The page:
He is swift for a big man, always willing to throw the outlet pass and sprint up the court in hopes of an easy bucket waiting for him at the other end (and with Wall running the break, it usually is). But, it’s not all roses and rainbows with Cousins. Given his age, it isn’t surprising that he lacks a certain maturity in his personality, but he often takes it too far. Thankfully for Kentucky, most of his complaining was done on the bench and not directly to the refs (something that will certainly land him in contention for most technicals in the season next year).

He has a lot more maturing to do emotionally than physically, which is a dangerous proposition for teams investing in a young basketball player. But he is just too talented to pass up, making the All-America team as a freshman center.

Which leads perfectly into none other than John Wall. If you don’t know by now, he is my favorite college player in a long time. He is just so exciting and captivating to watch. He has “it”, whatever that may be. You can’t take your eyes off of him as long as he is within the frame.

His qualities at this point are known by any and all who even attempted to care about college basketball this year. The upsides are enormous, the downsides seemingly minimal. Some would argue that Evan Turner is the better player, which is fine. That doesn’t, however, make him a better pro prospect. Would you feel more comfortable telling those to who you are responsible to that you passed on Evan Turner or that you passed on John Wall? Unless you are the Jazz, you can’t really justify passing on Wall, and even then, you might try to find a way to make it work.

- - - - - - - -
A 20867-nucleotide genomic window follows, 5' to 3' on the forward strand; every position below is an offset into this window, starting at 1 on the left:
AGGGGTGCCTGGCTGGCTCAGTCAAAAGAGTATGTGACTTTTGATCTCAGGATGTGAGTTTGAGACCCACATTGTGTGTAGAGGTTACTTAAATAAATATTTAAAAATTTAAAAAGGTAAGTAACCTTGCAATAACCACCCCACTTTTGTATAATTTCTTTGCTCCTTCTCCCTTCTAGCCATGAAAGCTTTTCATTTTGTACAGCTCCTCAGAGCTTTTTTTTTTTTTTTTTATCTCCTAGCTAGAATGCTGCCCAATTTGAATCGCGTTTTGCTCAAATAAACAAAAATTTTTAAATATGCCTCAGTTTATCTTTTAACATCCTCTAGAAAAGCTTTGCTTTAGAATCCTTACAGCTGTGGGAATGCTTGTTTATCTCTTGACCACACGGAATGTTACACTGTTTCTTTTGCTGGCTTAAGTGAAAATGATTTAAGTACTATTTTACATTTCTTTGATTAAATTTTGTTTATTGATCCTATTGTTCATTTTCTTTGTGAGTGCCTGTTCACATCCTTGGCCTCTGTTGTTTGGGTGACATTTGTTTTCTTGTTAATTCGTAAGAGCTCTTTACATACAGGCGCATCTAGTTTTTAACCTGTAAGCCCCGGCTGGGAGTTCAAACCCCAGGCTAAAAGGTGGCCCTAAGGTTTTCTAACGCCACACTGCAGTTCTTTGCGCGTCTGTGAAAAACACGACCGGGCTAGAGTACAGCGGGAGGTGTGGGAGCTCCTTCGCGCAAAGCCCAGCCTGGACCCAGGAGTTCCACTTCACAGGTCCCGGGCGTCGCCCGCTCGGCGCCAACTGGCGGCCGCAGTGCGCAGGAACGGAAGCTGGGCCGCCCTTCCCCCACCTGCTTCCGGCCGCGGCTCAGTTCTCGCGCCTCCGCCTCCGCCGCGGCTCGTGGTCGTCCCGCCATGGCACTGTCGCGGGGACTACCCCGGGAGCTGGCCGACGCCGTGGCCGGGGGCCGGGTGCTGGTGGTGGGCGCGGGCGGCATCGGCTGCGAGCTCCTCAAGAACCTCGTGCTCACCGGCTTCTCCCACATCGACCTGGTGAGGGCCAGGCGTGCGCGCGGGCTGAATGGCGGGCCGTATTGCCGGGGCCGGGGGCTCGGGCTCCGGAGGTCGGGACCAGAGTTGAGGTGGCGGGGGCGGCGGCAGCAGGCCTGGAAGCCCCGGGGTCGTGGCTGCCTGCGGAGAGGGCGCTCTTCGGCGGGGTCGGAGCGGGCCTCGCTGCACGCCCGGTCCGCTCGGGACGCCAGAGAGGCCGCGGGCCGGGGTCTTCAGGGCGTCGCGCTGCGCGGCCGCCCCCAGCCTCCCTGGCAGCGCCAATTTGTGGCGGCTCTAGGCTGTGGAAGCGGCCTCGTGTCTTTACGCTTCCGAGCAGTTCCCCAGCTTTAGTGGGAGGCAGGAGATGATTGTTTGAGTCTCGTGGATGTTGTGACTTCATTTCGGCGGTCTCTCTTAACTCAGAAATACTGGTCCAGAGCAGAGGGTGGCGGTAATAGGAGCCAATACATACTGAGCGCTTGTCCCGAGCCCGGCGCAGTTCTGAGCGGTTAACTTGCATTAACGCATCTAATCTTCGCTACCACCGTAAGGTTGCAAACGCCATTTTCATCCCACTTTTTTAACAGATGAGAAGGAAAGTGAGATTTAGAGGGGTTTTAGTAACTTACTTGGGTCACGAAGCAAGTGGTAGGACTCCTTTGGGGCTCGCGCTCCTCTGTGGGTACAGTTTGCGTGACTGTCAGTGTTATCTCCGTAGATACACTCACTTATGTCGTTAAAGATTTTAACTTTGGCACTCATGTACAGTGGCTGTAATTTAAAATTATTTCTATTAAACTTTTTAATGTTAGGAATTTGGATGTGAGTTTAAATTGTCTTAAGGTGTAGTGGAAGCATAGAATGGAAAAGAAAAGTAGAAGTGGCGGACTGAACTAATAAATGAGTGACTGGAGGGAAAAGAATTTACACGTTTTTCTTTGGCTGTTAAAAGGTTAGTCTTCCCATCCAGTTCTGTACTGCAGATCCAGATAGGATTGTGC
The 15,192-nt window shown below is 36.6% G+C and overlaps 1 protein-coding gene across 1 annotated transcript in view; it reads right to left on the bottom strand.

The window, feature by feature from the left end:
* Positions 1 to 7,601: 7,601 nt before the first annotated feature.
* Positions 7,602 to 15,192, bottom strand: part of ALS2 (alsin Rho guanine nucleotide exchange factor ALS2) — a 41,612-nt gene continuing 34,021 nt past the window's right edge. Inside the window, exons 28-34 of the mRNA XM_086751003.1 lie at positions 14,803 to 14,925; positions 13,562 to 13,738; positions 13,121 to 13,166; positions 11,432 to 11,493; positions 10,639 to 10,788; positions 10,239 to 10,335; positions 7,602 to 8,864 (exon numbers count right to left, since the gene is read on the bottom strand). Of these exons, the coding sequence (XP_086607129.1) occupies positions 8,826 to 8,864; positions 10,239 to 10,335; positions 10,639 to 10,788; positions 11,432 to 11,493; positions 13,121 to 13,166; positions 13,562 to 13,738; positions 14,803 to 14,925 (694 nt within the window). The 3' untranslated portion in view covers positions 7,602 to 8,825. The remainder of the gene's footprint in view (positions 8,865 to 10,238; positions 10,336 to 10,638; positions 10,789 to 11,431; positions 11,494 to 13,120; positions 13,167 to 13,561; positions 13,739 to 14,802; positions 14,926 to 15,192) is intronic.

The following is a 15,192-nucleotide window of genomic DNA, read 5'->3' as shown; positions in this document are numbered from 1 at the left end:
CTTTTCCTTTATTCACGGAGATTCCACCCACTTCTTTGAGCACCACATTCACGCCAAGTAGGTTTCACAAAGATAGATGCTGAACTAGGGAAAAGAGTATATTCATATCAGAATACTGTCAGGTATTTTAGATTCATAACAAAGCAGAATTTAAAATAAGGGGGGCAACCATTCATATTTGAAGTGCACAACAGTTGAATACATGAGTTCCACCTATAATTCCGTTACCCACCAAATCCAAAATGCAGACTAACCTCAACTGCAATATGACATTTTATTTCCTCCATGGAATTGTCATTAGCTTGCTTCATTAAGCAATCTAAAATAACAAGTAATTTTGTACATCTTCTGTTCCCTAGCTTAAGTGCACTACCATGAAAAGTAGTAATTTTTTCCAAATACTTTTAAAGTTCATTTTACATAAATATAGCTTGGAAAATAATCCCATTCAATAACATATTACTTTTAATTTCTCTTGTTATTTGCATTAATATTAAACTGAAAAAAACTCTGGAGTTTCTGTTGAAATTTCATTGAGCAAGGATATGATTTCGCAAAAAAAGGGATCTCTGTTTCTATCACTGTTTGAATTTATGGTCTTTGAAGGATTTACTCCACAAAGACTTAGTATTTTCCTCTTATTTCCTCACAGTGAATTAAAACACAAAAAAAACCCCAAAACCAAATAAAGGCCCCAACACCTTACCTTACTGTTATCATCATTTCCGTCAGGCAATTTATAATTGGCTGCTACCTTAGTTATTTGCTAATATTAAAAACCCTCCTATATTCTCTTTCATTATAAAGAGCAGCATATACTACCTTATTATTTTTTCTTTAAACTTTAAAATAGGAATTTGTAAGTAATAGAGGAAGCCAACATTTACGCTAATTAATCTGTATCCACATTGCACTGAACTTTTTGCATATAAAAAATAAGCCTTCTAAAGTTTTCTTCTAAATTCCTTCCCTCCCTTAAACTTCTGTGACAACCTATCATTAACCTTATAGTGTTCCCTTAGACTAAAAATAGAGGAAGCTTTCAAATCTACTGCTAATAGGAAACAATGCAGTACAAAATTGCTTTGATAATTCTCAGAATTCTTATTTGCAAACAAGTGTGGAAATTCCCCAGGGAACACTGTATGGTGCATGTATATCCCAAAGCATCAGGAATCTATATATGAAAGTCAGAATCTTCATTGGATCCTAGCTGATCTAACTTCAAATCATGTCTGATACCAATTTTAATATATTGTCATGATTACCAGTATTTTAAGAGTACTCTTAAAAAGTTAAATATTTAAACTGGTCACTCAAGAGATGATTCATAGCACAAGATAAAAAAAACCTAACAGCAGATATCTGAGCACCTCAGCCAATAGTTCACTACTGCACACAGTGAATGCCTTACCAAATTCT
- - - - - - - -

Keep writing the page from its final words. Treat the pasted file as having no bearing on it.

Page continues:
As a much wiser man noted about Wall, it is as if the college game shackled his play. Forced to mostly operate in the half court offense, his speed and development were partially stifled. That is not to say he didn’t operate the offense well, because he did. But it was on the fast-break where all his tools were utilized. It is as if you took a mustang (horse, not car) and had it plough the fields. Clearly, it would be more comfortable in the open, but it can still get the job done.

And all the positives about him are true. He isn’t fast, he is beyond fast. He has more gears than most teams combined. He makes it look so effortless it is beyond deceiving. He will race from end-to-end, seamlessly blowing by opponents attempting to cut him off, without ever seeming like he is running “hard”.